Japanese Church rejects nuclear power
Published 30 June 2012
The Anglican Church in Japan has reiterated its opposition to nuclear power following last year’s meltdown at the Fukushima plant.
The nuclear power plant was crippled as a result of the earthquake and tsunami that struck north-eastern Japan in 2011, leaking large amounts of radiation into the surrounding area.
In a statement, the Anglican Church in Japan (Nippon Sei Ko Kai) said that the Fukushima disaster had revealed the “extremely dangerous” nature of nuclear power generation.
“It is not too much to say this is a warning from God to each of us who, having suffered from nuclear bombings, have failed to acquire sufficient knowledge about nuclear power and exposure to radiation,” it said.
The Church criticised the level of risk to people in the process of generating nuclear power, from the mining of uranium to the disposal of radioactive waste.
“Nuclear power endangers the life created by God,” the statement continued.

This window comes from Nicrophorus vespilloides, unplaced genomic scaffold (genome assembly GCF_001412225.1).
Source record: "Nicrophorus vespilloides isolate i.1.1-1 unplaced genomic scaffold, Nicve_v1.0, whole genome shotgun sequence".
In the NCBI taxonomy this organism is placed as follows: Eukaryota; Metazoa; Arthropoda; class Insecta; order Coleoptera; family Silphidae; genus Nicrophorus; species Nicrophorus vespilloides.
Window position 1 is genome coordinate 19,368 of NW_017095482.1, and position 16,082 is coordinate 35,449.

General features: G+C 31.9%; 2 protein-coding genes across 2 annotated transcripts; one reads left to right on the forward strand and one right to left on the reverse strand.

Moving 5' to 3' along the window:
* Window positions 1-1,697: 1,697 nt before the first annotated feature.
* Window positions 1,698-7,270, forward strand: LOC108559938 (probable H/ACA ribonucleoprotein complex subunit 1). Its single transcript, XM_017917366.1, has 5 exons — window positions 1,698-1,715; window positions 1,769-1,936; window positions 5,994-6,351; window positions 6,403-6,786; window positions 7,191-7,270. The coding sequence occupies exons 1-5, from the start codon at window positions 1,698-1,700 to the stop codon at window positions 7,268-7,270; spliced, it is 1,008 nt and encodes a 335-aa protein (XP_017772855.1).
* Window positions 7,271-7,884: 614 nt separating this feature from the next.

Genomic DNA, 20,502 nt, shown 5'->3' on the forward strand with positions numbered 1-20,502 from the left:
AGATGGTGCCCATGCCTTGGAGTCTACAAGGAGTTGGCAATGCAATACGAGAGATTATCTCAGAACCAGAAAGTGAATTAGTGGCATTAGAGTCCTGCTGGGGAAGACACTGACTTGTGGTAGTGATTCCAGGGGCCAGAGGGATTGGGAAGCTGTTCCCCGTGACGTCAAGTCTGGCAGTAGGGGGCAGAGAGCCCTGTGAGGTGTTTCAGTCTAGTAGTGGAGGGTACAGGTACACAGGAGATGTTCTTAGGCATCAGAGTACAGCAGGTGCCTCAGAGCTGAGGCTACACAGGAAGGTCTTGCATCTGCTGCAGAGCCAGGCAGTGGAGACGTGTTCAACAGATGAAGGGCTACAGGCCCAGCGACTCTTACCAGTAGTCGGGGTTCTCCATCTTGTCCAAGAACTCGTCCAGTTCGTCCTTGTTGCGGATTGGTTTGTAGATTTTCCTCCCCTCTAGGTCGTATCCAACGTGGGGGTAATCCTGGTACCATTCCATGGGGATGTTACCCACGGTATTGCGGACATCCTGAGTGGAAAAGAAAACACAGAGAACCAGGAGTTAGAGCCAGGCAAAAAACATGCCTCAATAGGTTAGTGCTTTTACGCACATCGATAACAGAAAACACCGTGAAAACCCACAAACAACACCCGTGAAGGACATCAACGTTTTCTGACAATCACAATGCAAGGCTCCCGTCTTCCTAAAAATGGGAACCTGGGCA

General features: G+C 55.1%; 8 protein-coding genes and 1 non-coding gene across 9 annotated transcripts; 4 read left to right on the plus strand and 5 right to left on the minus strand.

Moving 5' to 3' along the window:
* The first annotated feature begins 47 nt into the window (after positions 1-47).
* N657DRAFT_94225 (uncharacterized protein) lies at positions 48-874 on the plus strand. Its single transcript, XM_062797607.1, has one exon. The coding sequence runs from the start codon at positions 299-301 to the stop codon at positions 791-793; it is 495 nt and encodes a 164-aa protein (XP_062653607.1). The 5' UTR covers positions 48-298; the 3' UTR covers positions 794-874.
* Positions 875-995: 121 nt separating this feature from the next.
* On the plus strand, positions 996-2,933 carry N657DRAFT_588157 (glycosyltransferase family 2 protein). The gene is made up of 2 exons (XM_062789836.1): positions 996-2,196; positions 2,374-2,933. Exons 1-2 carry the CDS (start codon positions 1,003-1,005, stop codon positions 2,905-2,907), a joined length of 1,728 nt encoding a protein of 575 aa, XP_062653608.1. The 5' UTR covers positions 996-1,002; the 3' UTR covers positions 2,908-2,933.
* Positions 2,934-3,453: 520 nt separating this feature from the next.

With the decommissioning of Fukushima set to take decades, the Church warned of the harm being done to children and future generations as a result of exposure to radiation.
“A large quantity of radioactive waste, without any appropriate disposal technology, will continue to endanger people’s lives for a long period of time.
“Besides, no one can deny that the existence of nuclear power plants in a country like Japan, which is subject to frequent earthquakes, is very likely to be the cause of serious crises in the future.”
It follows a statement from Japanese bishops in March in which they said that last year’s devastating earthquake had “shattered the safety myth of nuclear power”.
“We also strongly call on all of us to change our own lifestyle,” they said.